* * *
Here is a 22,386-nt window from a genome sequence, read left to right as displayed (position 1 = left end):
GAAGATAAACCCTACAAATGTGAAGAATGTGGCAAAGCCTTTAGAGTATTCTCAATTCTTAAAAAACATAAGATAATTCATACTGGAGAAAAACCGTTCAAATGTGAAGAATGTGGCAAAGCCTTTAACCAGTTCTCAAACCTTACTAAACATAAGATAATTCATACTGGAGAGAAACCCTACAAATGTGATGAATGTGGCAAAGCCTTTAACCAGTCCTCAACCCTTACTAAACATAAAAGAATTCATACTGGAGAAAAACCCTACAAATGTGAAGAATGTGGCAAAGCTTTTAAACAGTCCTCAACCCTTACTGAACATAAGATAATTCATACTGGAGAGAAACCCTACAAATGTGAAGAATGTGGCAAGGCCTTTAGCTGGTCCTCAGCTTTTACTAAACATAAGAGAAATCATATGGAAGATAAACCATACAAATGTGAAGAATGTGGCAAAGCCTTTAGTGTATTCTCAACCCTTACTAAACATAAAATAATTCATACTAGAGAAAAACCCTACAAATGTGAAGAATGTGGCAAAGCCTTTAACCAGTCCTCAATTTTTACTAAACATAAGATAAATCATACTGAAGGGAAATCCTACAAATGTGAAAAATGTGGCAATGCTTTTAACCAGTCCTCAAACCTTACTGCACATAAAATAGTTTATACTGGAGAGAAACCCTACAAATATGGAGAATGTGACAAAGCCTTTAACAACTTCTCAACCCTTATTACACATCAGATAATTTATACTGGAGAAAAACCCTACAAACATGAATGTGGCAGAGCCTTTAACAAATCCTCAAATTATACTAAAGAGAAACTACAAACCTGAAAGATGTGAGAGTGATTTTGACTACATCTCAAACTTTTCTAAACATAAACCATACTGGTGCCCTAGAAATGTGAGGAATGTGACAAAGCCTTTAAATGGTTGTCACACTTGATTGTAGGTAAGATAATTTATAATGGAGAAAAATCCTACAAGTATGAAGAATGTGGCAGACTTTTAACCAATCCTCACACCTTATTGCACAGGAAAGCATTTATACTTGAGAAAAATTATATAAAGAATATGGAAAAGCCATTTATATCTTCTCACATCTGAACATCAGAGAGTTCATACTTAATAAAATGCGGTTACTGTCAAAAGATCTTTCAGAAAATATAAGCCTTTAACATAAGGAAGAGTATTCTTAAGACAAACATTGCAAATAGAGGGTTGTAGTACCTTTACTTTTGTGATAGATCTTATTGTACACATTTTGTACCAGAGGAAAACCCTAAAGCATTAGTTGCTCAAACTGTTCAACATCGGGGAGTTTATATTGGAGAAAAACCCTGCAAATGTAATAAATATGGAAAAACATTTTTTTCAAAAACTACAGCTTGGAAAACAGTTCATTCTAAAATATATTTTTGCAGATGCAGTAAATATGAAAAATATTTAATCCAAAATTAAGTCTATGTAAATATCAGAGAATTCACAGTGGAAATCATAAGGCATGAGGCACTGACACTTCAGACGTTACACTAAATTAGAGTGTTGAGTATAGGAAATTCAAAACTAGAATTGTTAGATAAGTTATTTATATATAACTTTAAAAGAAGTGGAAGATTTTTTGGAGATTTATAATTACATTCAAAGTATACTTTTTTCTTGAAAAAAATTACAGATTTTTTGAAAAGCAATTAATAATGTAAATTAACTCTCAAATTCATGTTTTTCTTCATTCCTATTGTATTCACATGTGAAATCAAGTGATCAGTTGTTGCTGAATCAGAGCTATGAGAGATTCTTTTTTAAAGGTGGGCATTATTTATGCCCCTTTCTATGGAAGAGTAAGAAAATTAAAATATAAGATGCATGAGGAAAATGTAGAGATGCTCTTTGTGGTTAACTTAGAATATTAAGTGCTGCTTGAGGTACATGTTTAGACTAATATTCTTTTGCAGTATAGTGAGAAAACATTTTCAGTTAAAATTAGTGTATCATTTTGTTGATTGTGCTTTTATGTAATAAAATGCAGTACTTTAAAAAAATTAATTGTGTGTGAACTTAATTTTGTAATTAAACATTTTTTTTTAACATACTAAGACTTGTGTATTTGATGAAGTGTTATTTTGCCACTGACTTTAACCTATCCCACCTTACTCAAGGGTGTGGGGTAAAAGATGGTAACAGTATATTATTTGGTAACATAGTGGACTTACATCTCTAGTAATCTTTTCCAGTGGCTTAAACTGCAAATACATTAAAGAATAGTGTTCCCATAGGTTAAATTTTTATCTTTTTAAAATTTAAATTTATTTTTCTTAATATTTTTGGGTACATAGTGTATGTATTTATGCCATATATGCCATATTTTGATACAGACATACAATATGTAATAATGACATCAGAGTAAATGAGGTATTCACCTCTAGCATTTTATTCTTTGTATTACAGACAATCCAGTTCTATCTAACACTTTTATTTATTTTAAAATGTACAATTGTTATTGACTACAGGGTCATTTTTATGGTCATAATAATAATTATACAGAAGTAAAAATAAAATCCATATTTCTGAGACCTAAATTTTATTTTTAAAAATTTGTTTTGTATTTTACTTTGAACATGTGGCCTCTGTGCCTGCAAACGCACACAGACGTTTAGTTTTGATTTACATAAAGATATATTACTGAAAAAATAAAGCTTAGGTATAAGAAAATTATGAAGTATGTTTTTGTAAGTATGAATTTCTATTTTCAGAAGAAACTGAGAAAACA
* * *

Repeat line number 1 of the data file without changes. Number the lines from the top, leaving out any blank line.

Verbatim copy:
Here is a 22,386-nt window from a genome sequence, read left to right as displayed (position 1 = left end):